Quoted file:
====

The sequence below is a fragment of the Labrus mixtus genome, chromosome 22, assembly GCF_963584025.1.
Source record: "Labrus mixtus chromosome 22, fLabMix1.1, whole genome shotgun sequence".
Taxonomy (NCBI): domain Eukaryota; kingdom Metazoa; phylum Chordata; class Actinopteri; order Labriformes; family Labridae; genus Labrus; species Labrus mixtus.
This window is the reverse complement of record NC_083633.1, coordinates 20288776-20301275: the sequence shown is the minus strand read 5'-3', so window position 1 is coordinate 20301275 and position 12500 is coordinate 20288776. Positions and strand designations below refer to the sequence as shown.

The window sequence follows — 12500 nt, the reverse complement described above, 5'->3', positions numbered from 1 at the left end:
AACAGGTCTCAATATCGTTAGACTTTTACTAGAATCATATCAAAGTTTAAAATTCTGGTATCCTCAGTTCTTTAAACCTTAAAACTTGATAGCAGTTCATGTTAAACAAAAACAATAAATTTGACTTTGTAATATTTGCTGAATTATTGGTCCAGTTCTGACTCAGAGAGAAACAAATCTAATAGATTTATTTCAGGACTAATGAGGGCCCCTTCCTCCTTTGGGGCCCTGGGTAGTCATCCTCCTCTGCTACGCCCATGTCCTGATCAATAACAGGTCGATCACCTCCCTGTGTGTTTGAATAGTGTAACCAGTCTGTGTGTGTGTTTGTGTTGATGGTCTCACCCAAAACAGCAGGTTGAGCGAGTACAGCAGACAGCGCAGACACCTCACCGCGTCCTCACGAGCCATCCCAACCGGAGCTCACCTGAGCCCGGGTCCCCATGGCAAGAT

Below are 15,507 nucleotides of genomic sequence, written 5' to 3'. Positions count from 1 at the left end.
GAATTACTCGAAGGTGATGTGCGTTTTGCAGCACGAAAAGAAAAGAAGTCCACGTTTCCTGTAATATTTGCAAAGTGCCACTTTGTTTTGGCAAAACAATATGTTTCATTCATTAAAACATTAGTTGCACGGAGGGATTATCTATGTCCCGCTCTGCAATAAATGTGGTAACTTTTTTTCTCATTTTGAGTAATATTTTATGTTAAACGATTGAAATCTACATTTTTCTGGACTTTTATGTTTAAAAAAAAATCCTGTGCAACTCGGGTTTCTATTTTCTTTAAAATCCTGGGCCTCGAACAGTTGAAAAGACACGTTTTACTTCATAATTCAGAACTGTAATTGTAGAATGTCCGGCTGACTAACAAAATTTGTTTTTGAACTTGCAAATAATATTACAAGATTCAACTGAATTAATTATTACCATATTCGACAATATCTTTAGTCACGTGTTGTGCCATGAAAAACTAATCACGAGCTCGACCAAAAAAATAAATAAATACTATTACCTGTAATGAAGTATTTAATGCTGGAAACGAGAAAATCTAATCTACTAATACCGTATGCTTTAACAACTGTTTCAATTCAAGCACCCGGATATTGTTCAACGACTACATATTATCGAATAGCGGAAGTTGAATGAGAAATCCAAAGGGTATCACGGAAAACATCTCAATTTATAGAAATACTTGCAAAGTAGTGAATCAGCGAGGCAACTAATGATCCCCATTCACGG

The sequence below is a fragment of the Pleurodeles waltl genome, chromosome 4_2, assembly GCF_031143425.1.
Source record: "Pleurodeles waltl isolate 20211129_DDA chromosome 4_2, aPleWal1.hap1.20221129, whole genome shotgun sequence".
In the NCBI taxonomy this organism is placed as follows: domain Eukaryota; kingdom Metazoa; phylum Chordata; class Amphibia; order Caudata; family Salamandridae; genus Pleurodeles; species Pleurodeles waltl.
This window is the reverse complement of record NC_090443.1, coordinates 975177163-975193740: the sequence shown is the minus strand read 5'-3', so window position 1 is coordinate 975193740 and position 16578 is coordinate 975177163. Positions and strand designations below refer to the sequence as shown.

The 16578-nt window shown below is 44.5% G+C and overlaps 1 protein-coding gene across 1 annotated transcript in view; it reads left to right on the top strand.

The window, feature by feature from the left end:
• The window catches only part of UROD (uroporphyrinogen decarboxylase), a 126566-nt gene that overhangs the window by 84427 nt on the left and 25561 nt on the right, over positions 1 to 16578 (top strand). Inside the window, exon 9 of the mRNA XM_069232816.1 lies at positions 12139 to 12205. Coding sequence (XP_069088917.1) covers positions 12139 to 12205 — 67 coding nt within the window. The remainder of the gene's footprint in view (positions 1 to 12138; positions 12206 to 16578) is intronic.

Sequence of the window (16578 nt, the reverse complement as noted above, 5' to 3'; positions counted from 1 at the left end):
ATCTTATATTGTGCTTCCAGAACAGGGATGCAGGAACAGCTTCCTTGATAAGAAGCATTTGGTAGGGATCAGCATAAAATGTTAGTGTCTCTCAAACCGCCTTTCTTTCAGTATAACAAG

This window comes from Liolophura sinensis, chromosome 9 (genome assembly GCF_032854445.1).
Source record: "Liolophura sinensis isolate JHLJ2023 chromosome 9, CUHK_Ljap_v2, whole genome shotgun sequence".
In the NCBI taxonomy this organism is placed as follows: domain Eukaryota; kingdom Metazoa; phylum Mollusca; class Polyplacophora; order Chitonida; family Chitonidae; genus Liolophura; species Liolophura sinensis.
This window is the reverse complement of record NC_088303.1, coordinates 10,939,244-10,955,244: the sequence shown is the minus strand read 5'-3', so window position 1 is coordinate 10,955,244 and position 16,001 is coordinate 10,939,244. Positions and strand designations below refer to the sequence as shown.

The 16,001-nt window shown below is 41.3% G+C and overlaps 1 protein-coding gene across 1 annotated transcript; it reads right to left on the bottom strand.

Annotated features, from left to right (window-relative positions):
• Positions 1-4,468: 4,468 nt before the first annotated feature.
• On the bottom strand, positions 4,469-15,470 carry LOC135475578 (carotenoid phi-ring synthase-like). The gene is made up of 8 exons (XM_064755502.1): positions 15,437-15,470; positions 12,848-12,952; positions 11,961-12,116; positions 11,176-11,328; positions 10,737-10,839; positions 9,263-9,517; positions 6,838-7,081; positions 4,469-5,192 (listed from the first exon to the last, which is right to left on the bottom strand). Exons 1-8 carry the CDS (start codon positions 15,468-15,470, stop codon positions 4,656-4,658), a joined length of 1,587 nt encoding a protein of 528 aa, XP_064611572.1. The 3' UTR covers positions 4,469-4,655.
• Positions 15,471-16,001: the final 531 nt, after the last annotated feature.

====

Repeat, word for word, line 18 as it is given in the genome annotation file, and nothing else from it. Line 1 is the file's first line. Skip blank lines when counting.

This window comes from Liolophura sinensis, chromosome 9 (genome assembly GCF_032854445.1).